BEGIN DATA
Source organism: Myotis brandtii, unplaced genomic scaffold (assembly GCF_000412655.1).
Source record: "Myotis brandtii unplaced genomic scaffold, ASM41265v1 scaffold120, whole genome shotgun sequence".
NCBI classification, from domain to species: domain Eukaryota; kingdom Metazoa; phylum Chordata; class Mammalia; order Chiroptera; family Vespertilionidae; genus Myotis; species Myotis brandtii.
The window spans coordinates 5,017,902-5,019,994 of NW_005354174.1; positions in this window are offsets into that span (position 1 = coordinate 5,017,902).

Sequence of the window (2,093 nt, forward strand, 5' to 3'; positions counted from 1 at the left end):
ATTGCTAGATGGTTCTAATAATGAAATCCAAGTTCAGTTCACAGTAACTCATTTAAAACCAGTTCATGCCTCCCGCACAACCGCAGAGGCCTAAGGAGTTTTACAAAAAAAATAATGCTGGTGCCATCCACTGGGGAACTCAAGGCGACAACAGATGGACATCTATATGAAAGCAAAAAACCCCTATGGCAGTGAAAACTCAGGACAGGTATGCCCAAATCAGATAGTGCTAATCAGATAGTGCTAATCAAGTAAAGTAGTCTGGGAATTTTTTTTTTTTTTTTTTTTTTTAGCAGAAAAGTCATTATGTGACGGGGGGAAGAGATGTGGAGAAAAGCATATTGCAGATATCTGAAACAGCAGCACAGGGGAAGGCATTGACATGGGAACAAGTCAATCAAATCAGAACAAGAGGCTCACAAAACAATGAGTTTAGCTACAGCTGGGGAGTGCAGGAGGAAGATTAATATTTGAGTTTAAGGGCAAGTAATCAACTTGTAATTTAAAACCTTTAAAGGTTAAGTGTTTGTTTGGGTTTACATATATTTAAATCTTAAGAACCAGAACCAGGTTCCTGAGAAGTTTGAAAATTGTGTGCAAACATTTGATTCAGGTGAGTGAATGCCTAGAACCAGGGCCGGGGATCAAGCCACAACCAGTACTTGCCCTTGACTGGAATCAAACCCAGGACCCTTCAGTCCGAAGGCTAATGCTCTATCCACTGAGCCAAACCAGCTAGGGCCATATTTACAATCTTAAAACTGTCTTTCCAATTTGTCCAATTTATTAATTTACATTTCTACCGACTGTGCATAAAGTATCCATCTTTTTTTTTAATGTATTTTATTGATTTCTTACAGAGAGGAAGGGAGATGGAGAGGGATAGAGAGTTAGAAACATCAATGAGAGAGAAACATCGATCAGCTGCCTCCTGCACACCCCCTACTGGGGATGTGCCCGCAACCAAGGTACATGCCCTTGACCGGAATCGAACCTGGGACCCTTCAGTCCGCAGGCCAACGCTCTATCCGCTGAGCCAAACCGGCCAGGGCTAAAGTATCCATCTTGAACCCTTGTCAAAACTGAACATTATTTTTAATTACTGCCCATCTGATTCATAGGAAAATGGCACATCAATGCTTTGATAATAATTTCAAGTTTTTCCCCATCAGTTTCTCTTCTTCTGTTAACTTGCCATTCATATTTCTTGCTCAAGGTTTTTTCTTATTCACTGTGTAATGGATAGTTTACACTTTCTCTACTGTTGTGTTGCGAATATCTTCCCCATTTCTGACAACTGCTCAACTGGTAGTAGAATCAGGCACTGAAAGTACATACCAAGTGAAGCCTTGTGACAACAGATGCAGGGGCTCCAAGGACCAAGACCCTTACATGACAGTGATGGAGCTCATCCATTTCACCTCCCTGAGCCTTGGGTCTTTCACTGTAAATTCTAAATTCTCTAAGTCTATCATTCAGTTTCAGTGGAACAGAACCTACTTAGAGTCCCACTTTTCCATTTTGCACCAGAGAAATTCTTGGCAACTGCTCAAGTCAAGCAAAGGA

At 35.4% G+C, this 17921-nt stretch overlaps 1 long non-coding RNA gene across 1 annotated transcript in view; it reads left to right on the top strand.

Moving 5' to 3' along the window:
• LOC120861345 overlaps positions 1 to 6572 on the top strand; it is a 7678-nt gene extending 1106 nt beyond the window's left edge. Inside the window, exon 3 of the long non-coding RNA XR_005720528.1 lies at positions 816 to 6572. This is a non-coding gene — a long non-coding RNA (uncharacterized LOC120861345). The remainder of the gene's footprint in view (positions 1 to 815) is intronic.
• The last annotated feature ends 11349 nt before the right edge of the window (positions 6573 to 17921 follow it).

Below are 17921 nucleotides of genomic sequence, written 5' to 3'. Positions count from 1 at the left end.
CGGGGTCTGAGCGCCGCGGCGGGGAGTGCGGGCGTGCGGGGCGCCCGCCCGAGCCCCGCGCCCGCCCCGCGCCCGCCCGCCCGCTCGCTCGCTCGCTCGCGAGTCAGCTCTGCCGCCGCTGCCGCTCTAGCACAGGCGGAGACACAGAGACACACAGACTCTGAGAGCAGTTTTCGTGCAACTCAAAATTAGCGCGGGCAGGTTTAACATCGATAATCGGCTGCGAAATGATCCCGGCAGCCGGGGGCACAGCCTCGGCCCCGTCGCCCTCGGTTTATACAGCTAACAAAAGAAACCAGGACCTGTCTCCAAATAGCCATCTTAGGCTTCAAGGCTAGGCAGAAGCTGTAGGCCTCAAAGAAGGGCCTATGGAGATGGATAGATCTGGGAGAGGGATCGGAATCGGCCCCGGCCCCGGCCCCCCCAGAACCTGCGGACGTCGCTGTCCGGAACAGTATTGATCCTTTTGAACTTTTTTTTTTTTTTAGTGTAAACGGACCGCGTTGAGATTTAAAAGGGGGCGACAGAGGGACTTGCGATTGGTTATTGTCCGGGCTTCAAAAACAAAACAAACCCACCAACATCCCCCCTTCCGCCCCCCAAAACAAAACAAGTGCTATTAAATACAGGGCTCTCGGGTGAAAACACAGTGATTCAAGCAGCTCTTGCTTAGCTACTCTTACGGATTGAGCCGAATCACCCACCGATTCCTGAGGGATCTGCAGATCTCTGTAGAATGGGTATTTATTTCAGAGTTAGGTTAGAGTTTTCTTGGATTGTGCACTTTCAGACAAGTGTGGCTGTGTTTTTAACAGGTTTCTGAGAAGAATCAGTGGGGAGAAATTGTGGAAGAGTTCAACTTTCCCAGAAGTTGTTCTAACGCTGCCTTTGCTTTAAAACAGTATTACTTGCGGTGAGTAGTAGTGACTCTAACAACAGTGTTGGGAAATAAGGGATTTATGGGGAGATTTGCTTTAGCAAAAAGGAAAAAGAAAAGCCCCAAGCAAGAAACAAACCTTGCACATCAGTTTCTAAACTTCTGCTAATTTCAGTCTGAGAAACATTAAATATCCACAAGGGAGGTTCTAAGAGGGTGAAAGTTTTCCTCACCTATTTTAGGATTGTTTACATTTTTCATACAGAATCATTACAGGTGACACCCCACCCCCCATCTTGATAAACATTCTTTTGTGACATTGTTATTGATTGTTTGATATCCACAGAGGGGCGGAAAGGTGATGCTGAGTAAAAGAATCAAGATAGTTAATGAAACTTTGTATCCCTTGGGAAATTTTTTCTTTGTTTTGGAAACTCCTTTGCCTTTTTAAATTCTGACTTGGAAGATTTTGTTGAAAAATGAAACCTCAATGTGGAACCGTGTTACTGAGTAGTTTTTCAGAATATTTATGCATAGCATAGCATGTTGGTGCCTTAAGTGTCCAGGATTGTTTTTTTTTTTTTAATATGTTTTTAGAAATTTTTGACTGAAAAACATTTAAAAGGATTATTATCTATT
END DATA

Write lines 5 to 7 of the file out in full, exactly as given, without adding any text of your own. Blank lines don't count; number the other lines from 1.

Sequence of the window (2,093 nt, forward strand, 5' to 3'; positions counted from 1 at the left end):
ATTGCTAGATGGTTCTAATAATGAAATCCAAGTTCAGTTCACAGTAACTCATTTAAAACCAGTTCATGCCTCCCGCACAACCGCAGAGGCCTAAGGAGTTTTACAAAAAAAATAATGCTGGTGCCATCCACTGGGGAACTCAAGGCGACAACAGATGGACATCTATATGAAAGCAAAAAACCCCTATGGCAGTGAAAACTCAGGACAGGTATGCCCAAATCAGATAGTGCTAATCAGATAGTGCTAATCAAGTAAAGTAGTCTGGGAATTTTTTTTTTTTTTTTTTTTTTTAGCAGAAAAGTCATTATGTGACGGGGGGAAGAGATGTGGAGAAAAGCATATTGCAGATATCTGAAACAGCAGCACAGGGGAAGGCATTGACATGGGAACAAGTCAATCAAATCAGAACAAGAGGCTCACAAAACAATGAGTTTAGCTACAGCTGGGGAGTGCAGGAGGAAGATTAATATTTGAGTTTAAGGGCAAGTAATCAACTTGTAATTTAAAACCTTTAAAGGTTAAGTGTTTGTTTGGGTTTACATATATTTAAATCTTAAGAACCAGAACCAGGTTCCTGAGAAGTTTGAAAATTGTGTGCAAACATTTGATTCAGGTGAGTGAATGCCTAGAACCAGGGCCGGGGATCAAGCCACAACCAGTACTTGCCCTTGACTGGAATCAAACCCAGGACCCTTCAGTCCGAAGGCTAATGCTCTATCCACTGAGCCAAACCAGCTAGGGCCATATTTACAATCTTAAAACTGTCTTTCCAATTTGTCCAATTTATTAATTTACATTTCTACCGACTGTGCATAAAGTATCCATCTTTTTTTTTAATGTATTTTATTGATTTCTTACAGAGAGGAAGGGAGATGGAGAGGGATAGAGAGTTAGAAACATCAATGAGAGAGAAACATCGATCAGCTGCCTCCTGCACACCCCCTACTGGGGATGTGCCCGCAACCAAGGTACATGCCCTTGACCGGAATCGAACCTGGGACCCTTCAGTCCGCAGGCCAACGCTCTATCCGCTGAGCCAAACCGGCCAGGGCTAAAGTATCCATCTTGAACCCTTGTCAAAACTGAACATTATTTTTAATTACTGCCCATCTGATTCATAGGAAAATGGCACATCAATGCTTTGATAATAATTTCAAGTTTTTCCCCATCAGTTTCTCTTCTTCTGTTAACTTGCCATTCATATTTCTTGCTCAAGGTTTTTTCTTATTCACTGTGTAATGGATAGTTTACACTTTCTCTACTGTTGTGTTGCGAATATCTTCCCCATTTCTGACAACTGCTCAACTGGTAGTAGAATCAGGCACTGAAAGTACATACCAAGTGAAGCCTTGTGACAACAGATGCAGGGGCTCCAAGGACCAAGACCCTTACATGACAGTGATGGAGCTCATCCATTTCACCTCCCTGAGCCTTGGGTCTTTCACTGTAAATTCTAAATTCTCTAAGTCTATCATTCAGTTTCAGTGGAACAGAACCTACTTAGAGTCCCACTTTTCCATTTTGCACCAGAGAAATTCTTGGCAACTGCTCAAGTCAAGCAAAGGA

At 35.4% G+C, this 17921-nt stretch overlaps 1 long non-coding RNA gene across 1 annotated transcript in view; it reads left to right on the top strand.